I’m in my mid-20s and will soon be getting a divorce from my high school sweetheart (we’ve been together a total of 10 years). While we may no longer be partners, we’re still friends. My family is very small and I’m close to his parents; I consider them to be family. It’s hard enough to see my relationship end, but losing them too would make things even harder. Is it possible to continue talking to them? My ex says he’s OK with it. What about after we’ve each found someone new?
–Going, Going...Hopefully Not Gone
Your “Hopefully Not Gone” says it all. If you consider them family, then consider them family! If you and your soon-to-be ex are still friends, then I don’t see why a good friend’s family should be off-limits. Decent people who care about you should be valued; I don’t think you should walk out on them and close the door because of a change in a relationship. That’s obviously not what they’re interested in, either. You have a bond that goes back to your high school days, so take the organic approach, and let it be what it is. Now, as to how you sort things out if one or both of you get new partners—that may require a second look, but until it happens, I say let things roll without changing the rules.
My best friend is a guy and I’ve known him for what seems like forever. He’s truly my closest friend, but recently I’ve developed feelings for him. I know he feels the same way, but he seems afraid to take a leap and risk our friendship, especially if things were to end with a rough breakup. I’m just as terrified, but I know I can’t keep living with this tension—it seems to be driving a wedge between us. How do I talk to him and figure this out? –Half a BFF
Listen, Half a BFF (may I call you Half a BFF?),
I think you’re borrowing trouble from the future that may never show up. If you two are best friends, then check it out: you’ve already got the prime ingredients for an awesome relationship. How many times have we heard people in long-term couplings say that the “secret” to their success is that their mate is also their best friend? I’m sure you’re familiar with the term “friends with benefits.” You can start there, and you might just walk into something really sweet, fun, and lasting. I think you should follow your positive feelings—the good and warm ones that are drawing both of you closer together, not the negative, fear-of-failure energy that can stop good things before they start. Relax and let nature take its course while the two of you enjoy the experience. And let us know how things are going, because I’m nosy!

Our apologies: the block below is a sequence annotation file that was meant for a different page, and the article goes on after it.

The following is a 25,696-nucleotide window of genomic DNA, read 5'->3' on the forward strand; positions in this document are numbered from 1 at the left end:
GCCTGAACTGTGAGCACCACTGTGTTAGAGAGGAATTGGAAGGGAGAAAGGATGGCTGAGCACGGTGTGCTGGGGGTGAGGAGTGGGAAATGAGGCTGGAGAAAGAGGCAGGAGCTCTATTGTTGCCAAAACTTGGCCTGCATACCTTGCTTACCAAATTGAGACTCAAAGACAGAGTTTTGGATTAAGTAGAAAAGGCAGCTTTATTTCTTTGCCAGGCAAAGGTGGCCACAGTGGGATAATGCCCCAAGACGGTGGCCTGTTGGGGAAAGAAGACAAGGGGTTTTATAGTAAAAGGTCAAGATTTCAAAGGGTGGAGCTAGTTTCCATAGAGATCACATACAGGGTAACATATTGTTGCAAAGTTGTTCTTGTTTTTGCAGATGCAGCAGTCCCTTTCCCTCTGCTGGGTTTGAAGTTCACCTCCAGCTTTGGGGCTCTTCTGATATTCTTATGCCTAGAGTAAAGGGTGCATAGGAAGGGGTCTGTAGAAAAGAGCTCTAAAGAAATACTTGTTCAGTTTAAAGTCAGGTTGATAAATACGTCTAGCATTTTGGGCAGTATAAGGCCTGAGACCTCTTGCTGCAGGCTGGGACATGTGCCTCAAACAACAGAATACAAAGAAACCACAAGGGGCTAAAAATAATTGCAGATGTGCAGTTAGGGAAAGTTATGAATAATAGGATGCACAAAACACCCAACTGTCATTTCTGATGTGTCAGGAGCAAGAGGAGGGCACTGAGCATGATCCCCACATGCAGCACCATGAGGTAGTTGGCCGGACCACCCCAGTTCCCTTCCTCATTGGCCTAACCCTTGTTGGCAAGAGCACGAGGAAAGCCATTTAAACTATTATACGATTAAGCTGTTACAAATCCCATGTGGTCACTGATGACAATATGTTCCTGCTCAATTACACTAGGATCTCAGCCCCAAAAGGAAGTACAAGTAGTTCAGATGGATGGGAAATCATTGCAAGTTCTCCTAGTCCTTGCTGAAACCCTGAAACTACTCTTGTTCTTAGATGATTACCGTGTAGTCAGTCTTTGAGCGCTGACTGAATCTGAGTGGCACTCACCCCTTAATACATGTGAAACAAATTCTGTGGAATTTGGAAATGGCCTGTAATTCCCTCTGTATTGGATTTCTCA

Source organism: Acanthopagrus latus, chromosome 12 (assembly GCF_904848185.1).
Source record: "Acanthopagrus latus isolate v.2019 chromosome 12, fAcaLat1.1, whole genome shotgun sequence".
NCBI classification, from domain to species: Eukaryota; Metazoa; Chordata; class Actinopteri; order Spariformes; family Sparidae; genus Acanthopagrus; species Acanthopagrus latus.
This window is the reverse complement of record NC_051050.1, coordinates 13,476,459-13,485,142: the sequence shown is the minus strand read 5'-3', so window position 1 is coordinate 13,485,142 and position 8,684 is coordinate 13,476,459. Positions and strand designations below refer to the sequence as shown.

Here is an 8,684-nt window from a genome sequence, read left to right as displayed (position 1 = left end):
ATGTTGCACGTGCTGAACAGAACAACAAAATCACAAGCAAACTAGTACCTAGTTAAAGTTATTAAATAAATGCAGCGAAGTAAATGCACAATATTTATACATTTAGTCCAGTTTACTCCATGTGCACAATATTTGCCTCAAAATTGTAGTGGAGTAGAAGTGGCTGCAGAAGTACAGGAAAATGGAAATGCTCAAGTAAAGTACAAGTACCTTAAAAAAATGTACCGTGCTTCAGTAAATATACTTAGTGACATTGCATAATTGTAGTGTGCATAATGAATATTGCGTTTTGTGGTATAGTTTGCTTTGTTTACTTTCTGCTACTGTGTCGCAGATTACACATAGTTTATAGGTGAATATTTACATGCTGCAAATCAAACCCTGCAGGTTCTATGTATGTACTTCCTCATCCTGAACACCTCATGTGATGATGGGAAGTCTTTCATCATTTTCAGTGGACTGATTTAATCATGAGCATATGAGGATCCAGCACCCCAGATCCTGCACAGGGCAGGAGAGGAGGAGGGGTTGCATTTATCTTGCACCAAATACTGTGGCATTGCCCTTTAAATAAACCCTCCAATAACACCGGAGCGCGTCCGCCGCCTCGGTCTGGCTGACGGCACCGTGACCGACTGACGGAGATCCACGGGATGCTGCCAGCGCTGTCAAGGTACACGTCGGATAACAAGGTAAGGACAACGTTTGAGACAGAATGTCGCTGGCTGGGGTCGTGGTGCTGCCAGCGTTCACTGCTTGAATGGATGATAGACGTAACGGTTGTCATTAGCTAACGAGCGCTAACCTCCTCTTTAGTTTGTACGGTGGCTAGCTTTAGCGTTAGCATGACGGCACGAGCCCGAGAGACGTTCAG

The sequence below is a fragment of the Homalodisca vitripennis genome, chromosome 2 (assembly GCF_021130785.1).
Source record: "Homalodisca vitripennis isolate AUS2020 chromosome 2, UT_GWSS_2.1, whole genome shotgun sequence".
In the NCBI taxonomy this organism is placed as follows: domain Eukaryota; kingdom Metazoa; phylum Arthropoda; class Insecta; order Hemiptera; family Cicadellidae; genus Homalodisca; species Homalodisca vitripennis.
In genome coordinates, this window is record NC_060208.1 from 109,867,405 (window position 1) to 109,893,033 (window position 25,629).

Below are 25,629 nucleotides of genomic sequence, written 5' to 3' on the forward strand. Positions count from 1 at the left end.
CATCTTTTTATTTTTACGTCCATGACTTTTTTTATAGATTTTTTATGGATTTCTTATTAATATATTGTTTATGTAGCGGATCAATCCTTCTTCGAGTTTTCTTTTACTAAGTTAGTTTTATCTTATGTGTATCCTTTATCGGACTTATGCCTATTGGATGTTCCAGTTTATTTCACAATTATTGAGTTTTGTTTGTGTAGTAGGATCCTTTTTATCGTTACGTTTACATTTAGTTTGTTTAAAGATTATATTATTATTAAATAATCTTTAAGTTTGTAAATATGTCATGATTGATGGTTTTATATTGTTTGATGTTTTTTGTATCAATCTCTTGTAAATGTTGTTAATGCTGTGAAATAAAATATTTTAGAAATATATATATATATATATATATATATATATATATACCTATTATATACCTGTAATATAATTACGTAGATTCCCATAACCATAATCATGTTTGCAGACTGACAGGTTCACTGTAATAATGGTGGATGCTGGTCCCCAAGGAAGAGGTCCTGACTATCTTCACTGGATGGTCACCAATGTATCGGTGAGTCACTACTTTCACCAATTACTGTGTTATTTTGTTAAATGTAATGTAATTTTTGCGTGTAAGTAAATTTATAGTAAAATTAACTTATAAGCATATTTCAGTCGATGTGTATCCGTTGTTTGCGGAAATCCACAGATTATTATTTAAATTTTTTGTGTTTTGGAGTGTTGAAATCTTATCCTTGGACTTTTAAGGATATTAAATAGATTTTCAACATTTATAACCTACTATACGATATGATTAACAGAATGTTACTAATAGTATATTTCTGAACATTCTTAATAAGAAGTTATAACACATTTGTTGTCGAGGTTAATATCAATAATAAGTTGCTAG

I’m 30 and single. I haven’t had sex in nearly two years, and I’m not one for casual encounters. I’d love to get paired up with a nice, single fella, but I have trouble meeting guys, since my interests lean towards crafting, dancing, and other typically “female” activities. Where can I meet a nice single guy at this seemingly advanced age? And/or how can I get over my reluctance to have sex with men when there’s no commitment?
–Desperately Single Susan
Advanced age? Bitch, please! I’m closing in on 60 years old, and I’m not slinging around terms like “advanced age.” My mom is well into her 70s and has guys interested in her! I think you need to lighten up and realize that any physical closeness is going to be somewhat “casual” in the beginning. Looking for the commitment first is becoming outmoded for a good reason—if you’re not sexually compatible, you probably have no business being committed or expecting a partner to be. Speaking of “female” activities, men are a female activity. Here’s an idea: You said you like dancing. That could be a door opener. It doesn’t have to be in a bar setting; there are parties, wedding receptions, and other opportunities to get close to guys and see if there’s any chemistry. Maybe you feel a little bashful and out of practice? Well, that’s why the Goddess gave us alcohol. A few sips of wine won’t spin you out of control, but it will make you more laid-back and friendly. (I’m just sayin’.)
The opinions expressed on the BUST blog are those of the authors themselves and do not necessarily reflect the position of BUST Magazine or its staff.
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